CQUni Knows Tara
My name is Tara Kellett and I completed a Graduate Certificate in Brain Based Education online at CQUniversity.
I started teaching in 2013: My first year was a rural placement which was so exciting. It really formed the basis of my passion for teaching. Then, I moved back to Rockhampton and I’ve been teaching grade five and six since then. I felt last year, towards the end, that I was becoming a little bit stagnant with my professional development. I was just looking for a way to make my classroom practice more dynamic.
Over the last five years, I have seen a shift in student engagement. It can often be hard to have them connect with the content, so I was looking for a way to incorporate excitement and engagement – real dynamic learning back to the classroom – and that kind of led me to the brain-based education course.
I did my undergrad at CQUniversity and I was very happy with the course. I was looking to go onto my masters and do something on literacy because I really love literacy. I stumbled on brain-based education and started reading about it. It was just so interesting – it corresponds to the Australian curriculum’s ‘productive dispositions’.
Brain-based education is looking at the neuroscience behind teaching and learning; how the physical structure of the brain plays a part in teaching, learning, engagement and memory. Then it is also looks at the psychology behind teaching and learning. It’s been really interesting putting those things into practice. For instance, one unit looked at the psychology of anxiety and stress sleep patterns, and how that can affect teaching and learning. By putting that into practice, I was able to start to change a student’s attitude towards learning. They were no longer combative and argumentative with me. They wanted to learn with me and engage and it’s just things like acknowledging that they had a really rough night the night before. It's also practical strategies like not coming down on them for not doing their homework when you’re aware of external factors.
I really liked learning about the stress that the brain undergoes like ‘downshifting’: when students become extremely stressed their higher order functions switch off and they can no longer think logically or reason with you and their brain resorts to this kind of primitive structure where they are argumentative and are looking for their own survival. That's something that has really changed the way that I approach challenging behaviour in the classroom.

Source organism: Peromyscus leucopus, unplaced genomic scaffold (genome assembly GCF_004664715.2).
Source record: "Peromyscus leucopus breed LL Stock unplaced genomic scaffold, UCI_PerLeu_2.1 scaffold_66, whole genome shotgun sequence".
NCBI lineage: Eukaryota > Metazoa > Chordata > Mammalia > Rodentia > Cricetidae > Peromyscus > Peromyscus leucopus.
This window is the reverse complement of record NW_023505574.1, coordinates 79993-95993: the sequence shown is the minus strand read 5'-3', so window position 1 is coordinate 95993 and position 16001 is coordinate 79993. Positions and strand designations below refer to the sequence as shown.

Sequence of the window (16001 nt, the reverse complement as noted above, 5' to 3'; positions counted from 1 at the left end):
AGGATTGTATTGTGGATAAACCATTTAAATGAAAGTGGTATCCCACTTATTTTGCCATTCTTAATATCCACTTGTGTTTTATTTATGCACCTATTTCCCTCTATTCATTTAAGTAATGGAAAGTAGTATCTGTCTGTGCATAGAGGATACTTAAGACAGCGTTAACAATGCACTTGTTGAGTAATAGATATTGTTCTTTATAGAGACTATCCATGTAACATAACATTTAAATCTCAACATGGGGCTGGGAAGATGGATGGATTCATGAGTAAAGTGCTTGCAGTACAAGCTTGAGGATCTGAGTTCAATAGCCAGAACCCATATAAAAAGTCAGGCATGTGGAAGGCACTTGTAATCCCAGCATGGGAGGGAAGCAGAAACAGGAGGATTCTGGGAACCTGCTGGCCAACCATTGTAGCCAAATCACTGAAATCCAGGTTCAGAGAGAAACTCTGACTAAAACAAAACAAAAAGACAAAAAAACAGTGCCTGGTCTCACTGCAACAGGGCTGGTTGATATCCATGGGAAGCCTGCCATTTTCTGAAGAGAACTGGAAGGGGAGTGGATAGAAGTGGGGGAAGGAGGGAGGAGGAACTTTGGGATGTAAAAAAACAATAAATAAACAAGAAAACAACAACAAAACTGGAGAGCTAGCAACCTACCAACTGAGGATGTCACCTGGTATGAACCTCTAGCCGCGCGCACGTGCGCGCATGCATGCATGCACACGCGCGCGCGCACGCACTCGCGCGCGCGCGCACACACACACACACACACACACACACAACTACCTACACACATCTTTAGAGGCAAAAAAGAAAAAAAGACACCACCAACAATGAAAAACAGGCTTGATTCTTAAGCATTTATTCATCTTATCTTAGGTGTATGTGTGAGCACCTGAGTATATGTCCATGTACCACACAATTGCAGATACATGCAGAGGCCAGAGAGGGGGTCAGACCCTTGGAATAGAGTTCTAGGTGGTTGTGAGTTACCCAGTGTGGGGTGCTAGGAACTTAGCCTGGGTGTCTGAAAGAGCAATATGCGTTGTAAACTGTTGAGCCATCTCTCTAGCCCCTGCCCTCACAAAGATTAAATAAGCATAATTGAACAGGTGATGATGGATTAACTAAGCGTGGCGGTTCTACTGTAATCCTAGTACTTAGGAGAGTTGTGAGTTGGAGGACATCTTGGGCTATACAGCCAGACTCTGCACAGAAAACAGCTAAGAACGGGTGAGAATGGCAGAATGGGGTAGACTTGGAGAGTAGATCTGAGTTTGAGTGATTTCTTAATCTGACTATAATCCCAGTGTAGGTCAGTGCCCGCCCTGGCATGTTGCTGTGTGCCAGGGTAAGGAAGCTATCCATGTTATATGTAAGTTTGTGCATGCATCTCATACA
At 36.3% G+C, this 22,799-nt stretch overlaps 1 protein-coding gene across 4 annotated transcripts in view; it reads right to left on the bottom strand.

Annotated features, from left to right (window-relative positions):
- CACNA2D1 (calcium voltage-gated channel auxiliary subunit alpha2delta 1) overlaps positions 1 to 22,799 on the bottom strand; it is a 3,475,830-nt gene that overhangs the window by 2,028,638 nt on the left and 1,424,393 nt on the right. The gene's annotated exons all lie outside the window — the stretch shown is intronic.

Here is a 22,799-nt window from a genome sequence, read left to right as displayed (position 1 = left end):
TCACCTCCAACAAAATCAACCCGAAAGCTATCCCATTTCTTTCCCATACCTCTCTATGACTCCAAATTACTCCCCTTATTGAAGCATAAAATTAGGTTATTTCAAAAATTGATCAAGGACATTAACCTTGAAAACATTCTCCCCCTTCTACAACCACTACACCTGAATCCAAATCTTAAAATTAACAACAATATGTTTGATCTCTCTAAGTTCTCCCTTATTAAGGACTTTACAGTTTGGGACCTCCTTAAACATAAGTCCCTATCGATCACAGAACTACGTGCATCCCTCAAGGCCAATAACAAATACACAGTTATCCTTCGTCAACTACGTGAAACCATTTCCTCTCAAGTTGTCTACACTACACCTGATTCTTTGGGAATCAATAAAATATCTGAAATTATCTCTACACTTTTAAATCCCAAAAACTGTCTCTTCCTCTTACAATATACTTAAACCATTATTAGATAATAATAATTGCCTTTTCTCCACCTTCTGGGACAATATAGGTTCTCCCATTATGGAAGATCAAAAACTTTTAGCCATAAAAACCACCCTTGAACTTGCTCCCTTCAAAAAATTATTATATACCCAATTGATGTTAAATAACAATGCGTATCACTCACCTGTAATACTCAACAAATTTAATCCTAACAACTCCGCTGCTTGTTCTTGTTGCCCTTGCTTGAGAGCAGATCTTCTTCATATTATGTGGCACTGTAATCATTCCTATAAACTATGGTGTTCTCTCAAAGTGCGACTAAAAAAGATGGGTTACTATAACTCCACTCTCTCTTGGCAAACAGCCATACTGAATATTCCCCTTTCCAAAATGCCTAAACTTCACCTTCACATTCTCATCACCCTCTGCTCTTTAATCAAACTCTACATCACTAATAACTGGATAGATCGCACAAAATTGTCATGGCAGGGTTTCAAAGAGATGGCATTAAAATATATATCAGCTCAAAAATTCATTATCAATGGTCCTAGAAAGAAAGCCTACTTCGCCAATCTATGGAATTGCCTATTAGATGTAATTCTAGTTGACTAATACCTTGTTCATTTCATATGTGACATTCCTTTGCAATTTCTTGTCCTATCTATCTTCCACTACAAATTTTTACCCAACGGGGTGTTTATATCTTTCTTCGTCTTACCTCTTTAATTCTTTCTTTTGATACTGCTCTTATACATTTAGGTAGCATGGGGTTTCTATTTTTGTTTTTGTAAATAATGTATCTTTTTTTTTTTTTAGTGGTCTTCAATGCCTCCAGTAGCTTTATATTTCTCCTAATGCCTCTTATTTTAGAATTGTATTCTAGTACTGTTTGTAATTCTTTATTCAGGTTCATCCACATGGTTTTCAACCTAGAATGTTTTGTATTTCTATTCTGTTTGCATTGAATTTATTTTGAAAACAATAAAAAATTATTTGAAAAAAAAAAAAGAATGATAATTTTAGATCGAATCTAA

I know that a student who is experiencing stress is not going to want to talk about the issue with me. They're going to want to calm down. They want to know that everything's okay and they feel safe. So, changing that approach to students who are misbehaving means that I can quickly re-engage them without having to go through withdrawing them to a different room. There’s not a one-size-fits-all approach, but it’s shown me how to look at how individual students think about their own experiences and the psychology and the neuroscience behind their actions. It’s been wonderful.
As a full-time teacher, I was worried about the workload of postgraduate study. But the moment I started, I was hooked. It was so interesting. I’ve enjoyed how practical the course was, that I could just put it into action and see immediate results. The theory was so relevant and up to date. The lecturers always responded at night and would even call or text because they knew how busy you were. I really liked how the course worked.
I went into the course hoping that it would give me just a little bit more knowledge or more skills, but it has completely shifted my perspective on teaching and learning. It definitely changed the way that I think about teaching and it’s made me so much more passionate about what I’m doing. I feel like I am so much more confident when talking about neuroscience and education. I don't just know what I have to teach but now I know so much more about how to teach it.
As soon as the course finished I submitted my last two assignments at quarter to midnight just in time and I immediately got on to the CQUni website and looked for another degree! I was disappointed that it had ended because I got so much out of it. If CQUni offered another brain-based education or neuroscience-based education course I would love to do that because I trust the University to deliver research-based courses and I know that it will be applied in the classroom so I'm definitely looking for the next thing to come out from CQUni.